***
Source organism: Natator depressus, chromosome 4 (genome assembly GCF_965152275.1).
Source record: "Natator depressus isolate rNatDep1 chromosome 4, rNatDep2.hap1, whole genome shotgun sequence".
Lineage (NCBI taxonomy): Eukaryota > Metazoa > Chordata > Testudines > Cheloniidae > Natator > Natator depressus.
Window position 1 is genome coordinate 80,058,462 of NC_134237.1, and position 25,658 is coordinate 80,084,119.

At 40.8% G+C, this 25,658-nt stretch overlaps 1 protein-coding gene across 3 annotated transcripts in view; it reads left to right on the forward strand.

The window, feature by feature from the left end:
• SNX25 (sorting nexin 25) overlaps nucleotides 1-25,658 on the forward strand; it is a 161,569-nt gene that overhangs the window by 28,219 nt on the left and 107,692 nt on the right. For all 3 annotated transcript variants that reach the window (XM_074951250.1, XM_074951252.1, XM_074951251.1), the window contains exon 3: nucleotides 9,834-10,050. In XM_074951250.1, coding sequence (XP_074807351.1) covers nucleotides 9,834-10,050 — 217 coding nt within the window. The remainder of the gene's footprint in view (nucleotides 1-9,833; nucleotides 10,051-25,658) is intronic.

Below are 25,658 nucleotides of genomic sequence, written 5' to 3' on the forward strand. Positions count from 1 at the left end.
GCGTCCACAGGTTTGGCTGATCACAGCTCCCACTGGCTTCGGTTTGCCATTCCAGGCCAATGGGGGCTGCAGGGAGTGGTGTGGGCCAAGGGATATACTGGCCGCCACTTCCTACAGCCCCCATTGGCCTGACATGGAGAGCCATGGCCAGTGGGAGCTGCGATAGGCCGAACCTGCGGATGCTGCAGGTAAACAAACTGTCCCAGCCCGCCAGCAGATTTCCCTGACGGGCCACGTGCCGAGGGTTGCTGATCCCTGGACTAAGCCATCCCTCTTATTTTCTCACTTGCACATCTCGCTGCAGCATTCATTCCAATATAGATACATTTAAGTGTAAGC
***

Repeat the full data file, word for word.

Source organism: Natator depressus, chromosome 4 (genome assembly GCF_965152275.1).
Source record: "Natator depressus isolate rNatDep1 chromosome 4, rNatDep2.hap1, whole genome shotgun sequence".
Lineage (NCBI taxonomy): Eukaryota > Metazoa > Chordata > Testudines > Cheloniidae > Natator > Natator depressus.
Window position 1 is genome coordinate 80,058,462 of NC_134237.1, and position 25,658 is coordinate 80,084,119.

At 40.8% G+C, this 25,658-nt stretch overlaps 1 protein-coding gene across 3 annotated transcripts in view; it reads left to right on the forward strand.

The window, feature by feature from the left end:
• SNX25 (sorting nexin 25) overlaps nucleotides 1-25,658 on the forward strand; it is a 161,569-nt gene that overhangs the window by 28,219 nt on the left and 107,692 nt on the right. For all 3 annotated transcript variants that reach the window (XM_074951250.1, XM_074951252.1, XM_074951251.1), the window contains exon 3: nucleotides 9,834-10,050. In XM_074951250.1, coding sequence (XP_074807351.1) covers nucleotides 9,834-10,050 — 217 coding nt within the window. The remainder of the gene's footprint in view (nucleotides 1-9,833; nucleotides 10,051-25,658) is intronic.

Below are 25,658 nucleotides of genomic sequence, written 5' to 3' on the forward strand. Positions count from 1 at the left end.
GCGTCCACAGGTTTGGCTGATCACAGCTCCCACTGGCTTCGGTTTGCCATTCCAGGCCAATGGGGGCTGCAGGGAGTGGTGTGGGCCAAGGGATATACTGGCCGCCACTTCCTACAGCCCCCATTGGCCTGACATGGAGAGCCATGGCCAGTGGGAGCTGCGATAGGCCGAACCTGCGGATGCTGCAGGTAAACAAACTGTCCCAGCCCGCCAGCAGATTTCCCTGACGGGCCACGTGCCGAGGGTTGCTGATCCCTGGACTAAGCCATCCCTCTTATTTTCTCACTTGCACATCTCGCTGCAGCATTCATTCCAATATAGATACATTTAAGTGTAAGC